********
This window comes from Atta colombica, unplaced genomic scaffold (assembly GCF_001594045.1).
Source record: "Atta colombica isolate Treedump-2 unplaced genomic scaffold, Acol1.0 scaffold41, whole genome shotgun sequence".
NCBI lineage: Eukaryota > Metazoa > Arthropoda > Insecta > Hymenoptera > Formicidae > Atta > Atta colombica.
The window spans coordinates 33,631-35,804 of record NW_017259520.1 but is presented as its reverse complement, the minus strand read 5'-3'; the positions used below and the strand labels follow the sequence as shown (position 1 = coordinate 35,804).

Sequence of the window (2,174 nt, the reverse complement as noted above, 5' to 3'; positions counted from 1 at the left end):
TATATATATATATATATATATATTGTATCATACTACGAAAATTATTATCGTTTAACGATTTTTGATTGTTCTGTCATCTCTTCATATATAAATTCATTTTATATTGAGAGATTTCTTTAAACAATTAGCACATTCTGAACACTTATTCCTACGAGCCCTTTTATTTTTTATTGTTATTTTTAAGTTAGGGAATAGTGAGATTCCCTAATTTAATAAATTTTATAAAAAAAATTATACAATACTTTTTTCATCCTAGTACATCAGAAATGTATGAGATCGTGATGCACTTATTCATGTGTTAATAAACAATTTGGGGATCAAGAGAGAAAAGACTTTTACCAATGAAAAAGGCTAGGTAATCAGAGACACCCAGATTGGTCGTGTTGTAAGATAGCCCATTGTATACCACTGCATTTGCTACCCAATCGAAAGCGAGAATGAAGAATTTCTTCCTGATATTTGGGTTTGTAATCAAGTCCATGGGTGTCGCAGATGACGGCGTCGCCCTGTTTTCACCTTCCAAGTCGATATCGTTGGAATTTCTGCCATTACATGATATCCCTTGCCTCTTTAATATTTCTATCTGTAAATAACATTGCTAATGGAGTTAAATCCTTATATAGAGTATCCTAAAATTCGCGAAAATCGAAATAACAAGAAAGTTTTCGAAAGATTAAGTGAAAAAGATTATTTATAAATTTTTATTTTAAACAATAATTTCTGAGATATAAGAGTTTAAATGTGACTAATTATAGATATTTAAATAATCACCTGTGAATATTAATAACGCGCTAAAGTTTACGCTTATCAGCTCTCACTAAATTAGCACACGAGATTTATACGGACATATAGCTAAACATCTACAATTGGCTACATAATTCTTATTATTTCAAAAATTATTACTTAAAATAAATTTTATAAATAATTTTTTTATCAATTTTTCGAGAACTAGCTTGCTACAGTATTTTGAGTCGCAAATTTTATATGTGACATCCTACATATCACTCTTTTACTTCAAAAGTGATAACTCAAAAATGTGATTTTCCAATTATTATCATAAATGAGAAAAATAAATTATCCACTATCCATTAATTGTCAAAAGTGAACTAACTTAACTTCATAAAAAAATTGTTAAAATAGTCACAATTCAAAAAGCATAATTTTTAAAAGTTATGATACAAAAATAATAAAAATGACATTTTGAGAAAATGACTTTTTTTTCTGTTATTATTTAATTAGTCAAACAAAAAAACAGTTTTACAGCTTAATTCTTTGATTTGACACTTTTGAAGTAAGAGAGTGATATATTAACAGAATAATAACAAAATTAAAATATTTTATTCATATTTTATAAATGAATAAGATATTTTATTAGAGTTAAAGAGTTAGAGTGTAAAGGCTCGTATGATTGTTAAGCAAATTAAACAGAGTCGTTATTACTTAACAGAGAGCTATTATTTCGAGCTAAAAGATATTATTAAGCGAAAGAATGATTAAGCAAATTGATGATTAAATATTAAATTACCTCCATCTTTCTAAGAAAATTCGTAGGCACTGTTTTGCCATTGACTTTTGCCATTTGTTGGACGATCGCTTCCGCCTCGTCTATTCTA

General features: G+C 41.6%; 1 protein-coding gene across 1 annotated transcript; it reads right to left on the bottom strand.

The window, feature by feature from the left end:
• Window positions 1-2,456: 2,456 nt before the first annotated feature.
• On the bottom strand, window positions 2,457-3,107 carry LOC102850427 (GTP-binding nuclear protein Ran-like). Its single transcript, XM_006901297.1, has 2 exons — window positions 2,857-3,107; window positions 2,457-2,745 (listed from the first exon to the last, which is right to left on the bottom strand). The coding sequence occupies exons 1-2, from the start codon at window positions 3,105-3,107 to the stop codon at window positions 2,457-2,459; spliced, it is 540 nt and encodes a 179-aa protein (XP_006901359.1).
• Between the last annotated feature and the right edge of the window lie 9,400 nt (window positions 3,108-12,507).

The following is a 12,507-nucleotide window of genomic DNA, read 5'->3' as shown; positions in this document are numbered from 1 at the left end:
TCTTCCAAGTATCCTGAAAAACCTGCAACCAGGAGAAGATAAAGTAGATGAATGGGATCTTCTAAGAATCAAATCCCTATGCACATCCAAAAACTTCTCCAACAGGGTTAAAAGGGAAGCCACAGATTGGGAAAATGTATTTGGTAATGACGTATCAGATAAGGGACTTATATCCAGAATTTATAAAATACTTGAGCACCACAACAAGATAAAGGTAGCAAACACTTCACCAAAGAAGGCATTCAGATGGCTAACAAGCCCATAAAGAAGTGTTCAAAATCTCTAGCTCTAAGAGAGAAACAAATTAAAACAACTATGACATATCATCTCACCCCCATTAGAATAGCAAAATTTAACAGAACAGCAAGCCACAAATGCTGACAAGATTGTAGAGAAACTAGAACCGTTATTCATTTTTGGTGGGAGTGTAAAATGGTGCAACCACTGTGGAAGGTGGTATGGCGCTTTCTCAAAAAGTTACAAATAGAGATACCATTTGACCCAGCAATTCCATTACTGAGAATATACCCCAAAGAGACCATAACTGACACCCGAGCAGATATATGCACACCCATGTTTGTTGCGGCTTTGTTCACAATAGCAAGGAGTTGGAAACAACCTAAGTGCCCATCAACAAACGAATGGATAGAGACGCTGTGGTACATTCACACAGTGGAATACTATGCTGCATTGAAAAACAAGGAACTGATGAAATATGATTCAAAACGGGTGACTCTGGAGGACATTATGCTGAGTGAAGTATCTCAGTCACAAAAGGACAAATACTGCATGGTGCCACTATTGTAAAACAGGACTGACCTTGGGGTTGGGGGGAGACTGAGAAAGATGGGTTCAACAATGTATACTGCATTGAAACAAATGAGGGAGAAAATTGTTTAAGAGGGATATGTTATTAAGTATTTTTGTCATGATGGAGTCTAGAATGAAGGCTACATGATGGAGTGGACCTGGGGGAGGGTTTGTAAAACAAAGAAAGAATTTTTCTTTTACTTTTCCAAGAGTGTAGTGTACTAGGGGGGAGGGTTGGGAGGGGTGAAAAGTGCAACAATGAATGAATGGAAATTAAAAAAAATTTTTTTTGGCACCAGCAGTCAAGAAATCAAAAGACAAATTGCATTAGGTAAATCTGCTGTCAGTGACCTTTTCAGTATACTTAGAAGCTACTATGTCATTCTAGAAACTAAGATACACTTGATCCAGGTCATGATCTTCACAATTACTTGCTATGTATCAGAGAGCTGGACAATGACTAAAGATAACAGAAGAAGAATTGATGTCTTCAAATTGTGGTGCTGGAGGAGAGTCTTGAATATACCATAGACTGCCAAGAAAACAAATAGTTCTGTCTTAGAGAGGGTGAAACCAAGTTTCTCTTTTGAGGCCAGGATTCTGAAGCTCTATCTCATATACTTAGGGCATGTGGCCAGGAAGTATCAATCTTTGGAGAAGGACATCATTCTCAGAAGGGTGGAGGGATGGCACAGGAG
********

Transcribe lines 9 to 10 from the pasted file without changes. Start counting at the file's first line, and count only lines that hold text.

• Window positions 1-2,456: 2,456 nt before the first annotated feature.
• On the bottom strand, window positions 2,457-3,107 carry LOC102850427 (GTP-binding nuclear protein Ran-like). Its single transcript, XM_006901297.1, has 2 exons — window positions 2,857-3,107; window positions 2,457-2,745 (listed from the first exon to the last, which is right to left on the bottom strand). The coding sequence occupies exons 1-2, from the start codon at window positions 3,105-3,107 to the stop codon at window positions 2,457-2,459; spliced, it is 540 nt and encodes a 179-aa protein (XP_006901359.1).